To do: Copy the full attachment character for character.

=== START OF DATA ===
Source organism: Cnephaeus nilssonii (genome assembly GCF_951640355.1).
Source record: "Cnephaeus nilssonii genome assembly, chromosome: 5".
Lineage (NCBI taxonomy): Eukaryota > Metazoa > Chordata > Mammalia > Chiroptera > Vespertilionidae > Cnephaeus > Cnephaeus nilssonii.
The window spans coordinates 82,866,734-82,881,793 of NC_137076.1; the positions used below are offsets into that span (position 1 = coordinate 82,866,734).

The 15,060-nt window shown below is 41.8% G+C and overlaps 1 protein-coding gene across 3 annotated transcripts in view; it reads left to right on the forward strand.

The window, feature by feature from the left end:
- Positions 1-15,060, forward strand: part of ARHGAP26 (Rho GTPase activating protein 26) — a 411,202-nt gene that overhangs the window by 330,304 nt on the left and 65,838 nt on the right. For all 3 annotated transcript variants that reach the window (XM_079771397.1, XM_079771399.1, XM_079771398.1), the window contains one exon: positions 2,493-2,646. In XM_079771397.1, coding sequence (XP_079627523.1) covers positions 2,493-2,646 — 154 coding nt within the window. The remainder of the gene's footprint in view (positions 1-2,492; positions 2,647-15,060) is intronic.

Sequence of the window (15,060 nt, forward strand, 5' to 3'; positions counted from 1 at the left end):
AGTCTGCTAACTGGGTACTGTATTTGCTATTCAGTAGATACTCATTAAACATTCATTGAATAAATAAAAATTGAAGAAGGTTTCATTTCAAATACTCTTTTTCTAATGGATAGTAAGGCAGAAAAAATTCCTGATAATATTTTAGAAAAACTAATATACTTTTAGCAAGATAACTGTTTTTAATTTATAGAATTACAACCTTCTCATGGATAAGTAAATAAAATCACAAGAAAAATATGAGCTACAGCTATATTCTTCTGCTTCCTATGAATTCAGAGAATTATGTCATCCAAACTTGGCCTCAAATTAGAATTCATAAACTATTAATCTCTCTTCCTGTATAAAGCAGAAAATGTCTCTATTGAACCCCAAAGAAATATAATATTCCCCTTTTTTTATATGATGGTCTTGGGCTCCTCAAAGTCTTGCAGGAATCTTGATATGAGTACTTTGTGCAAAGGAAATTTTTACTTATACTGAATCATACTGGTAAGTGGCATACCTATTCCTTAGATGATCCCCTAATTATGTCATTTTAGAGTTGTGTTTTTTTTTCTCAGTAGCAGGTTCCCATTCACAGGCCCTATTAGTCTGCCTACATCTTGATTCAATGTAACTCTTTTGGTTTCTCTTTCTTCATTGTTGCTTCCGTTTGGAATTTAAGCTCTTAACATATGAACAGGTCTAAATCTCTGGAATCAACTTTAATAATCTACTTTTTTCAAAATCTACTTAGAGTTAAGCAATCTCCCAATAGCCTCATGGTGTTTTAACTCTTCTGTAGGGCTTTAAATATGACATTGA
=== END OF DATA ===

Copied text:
Source organism: Cnephaeus nilssonii (genome assembly GCF_951640355.1).
Source record: "Cnephaeus nilssonii genome assembly, chromosome: 5".
Lineage (NCBI taxonomy): Eukaryota > Metazoa > Chordata > Mammalia > Chiroptera > Vespertilionidae > Cnephaeus > Cnephaeus nilssonii.
The window spans coordinates 82,866,734-82,881,793 of NC_137076.1; the positions used below are offsets into that span (position 1 = coordinate 82,866,734).

The 15,060-nt window shown below is 41.8% G+C and overlaps 1 protein-coding gene across 3 annotated transcripts in view; it reads left to right on the forward strand.

The window, feature by feature from the left end:
- Positions 1-15,060, forward strand: part of ARHGAP26 (Rho GTPase activating protein 26) — a 411,202-nt gene that overhangs the window by 330,304 nt on the left and 65,838 nt on the right. For all 3 annotated transcript variants that reach the window (XM_079771397.1, XM_079771399.1, XM_079771398.1), the window contains one exon: positions 2,493-2,646. In XM_079771397.1, coding sequence (XP_079627523.1) covers positions 2,493-2,646 — 154 coding nt within the window. The remainder of the gene's footprint in view (positions 1-2,492; positions 2,647-15,060) is intronic.

Sequence of the window (15,060 nt, forward strand, 5' to 3'; positions counted from 1 at the left end):
AGTCTGCTAACTGGGTACTGTATTTGCTATTCAGTAGATACTCATTAAACATTCATTGAATAAATAAAAATTGAAGAAGGTTTCATTTCAAATACTCTTTTTCTAATGGATAGTAAGGCAGAAAAAATTCCTGATAATATTTTAGAAAAACTAATATACTTTTAGCAAGATAACTGTTTTTAATTTATAGAATTACAACCTTCTCATGGATAAGTAAATAAAATCACAAGAAAAATATGAGCTACAGCTATATTCTTCTGCTTCCTATGAATTCAGAGAATTATGTCATCCAAACTTGGCCTCAAATTAGAATTCATAAACTATTAATCTCTCTTCCTGTATAAAGCAGAAAATGTCTCTATTGAACCCCAAAGAAATATAATATTCCCCTTTTTTTATATGATGGTCTTGGGCTCCTCAAAGTCTTGCAGGAATCTTGATATGAGTACTTTGTGCAAAGGAAATTTTTACTTATACTGAATCATACTGGTAAGTGGCATACCTATTCCTTAGATGATCCCCTAATTATGTCATTTTAGAGTTGTGTTTTTTTTTCTCAGTAGCAGGTTCCCATTCACAGGCCCTATTAGTCTGCCTACATCTTGATTCAATGTAACTCTTTTGGTTTCTCTTTCTTCATTGTTGCTTCCGTTTGGAATTTAAGCTCTTAACATATGAACAGGTCTAAATCTCTGGAATCAACTTTAATAATCTACTTTTTTCAAAATCTACTTAGAGTTAAGCAATCTCCCAATAGCCTCATGGTGTTTTAACTCTTCTGTAGGGCTTTAAATATGACATTGA